Filed under: Content management
|Product demos and samples|
|Importance to consumers?|
|How do vendor websites rate?|
Product demonstrations and samples provide an opportunity for customers to get a sense of the functionality of the product before contacting the company or committing to a purchase. Given the interactive nature of the web, and the eagerness of customers to try things out, this is a chance to sell the product that vendors cannot afford to miss.
Customers value a sense of how the system works in practice, which enables them to gauge how well their technical and non-technical staff might receive it.
Over three-quarters of our survey respondents rated demonstrations as important or very important and they had strong opinions about how accessible they should be. Respondents disliked demonstrations that needed scheduling, one respondent saying:
“The worst is when you have to schedule a demo. Most of the times I want my demos NOW!”
“I have gone to CMS vendor Web sites that have demos that are either not working or too limited.”
We awarded low scores to sites that included some non-interactive multimedia walk-through of the product, such as screenshots and descriptions. Nearly a third of sites did not get even get this rating, relying instead on sales contact. From the customer comments in the survey, this may be a less than successful strategy.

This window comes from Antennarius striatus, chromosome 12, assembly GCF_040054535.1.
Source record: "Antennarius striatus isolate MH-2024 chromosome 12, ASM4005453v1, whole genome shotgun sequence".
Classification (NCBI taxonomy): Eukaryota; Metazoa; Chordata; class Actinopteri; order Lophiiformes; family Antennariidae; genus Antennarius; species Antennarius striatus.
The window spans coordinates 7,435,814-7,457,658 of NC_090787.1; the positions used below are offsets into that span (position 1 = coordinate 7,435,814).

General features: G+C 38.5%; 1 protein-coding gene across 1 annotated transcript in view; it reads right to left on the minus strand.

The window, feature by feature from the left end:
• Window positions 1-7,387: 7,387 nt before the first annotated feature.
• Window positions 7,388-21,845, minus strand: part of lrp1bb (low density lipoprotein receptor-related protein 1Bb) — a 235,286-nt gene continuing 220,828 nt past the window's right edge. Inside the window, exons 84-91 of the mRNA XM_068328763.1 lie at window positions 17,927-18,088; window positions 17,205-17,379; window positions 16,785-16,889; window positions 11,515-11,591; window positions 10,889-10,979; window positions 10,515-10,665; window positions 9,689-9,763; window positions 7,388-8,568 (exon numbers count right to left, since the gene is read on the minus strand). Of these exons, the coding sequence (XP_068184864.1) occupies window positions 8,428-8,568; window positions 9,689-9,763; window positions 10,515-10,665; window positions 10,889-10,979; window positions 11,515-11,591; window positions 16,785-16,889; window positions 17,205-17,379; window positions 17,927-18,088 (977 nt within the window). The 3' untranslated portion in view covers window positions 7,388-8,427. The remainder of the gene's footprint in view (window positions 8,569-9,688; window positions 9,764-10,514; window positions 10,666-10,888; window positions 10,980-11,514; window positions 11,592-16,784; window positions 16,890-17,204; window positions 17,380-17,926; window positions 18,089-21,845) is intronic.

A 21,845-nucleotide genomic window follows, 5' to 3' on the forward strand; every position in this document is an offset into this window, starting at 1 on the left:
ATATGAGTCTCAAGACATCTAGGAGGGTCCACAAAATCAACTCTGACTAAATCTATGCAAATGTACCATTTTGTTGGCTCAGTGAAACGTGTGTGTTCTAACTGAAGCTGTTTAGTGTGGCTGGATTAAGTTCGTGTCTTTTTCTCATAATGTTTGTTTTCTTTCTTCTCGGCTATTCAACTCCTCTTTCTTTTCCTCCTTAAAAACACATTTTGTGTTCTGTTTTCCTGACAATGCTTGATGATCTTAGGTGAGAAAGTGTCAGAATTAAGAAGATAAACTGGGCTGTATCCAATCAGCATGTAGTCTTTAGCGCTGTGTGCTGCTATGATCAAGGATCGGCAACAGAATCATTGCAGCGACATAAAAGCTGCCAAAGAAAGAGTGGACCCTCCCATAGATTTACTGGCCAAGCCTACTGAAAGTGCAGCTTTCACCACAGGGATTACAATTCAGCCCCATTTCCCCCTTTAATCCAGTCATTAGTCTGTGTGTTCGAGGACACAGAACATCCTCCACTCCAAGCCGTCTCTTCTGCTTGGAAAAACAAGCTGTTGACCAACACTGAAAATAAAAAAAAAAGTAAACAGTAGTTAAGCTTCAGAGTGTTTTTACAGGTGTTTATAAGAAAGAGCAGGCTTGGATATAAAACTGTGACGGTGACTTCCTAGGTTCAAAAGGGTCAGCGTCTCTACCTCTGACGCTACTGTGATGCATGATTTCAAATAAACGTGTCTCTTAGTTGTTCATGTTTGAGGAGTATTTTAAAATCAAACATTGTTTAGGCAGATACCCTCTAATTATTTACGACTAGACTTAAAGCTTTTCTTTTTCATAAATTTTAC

“I’d much rather have an online demo than to have to schedule a visit from a sales person. If we like the demo, we might do a site visit later, but let me have a look at the product. Even better is a downloadable demo.”
Some of the tours on offer need help from a usability consultant. They seem to have been devised by the developers, and as a result they move through functions with the speed and familiarity of experts, only succeeding in making the product interface look extremely difficult.
Some sites included presentations that did not run on all platforms and browsers, one even crashing the browser. The best tours and demos were careful in providing the necessary technical information (and download buttons) so that they ran successfully.
Better-ranked sites offered a variety of demonstration options, stopping short of a full evaluation copy of the software. Many of these sites required customers to register and give a lot of details before they could access the demonstration material. This is fairly unpopular with customers.
Highly-ranked sites in this category were those that offered a downloadable evaluation copy, or fully functioning demonstration site for customers to log into. Customers need to have an idea of why they would take the time to download the evaluation copy, so sites that failed to provide supporting descriptions were marked down.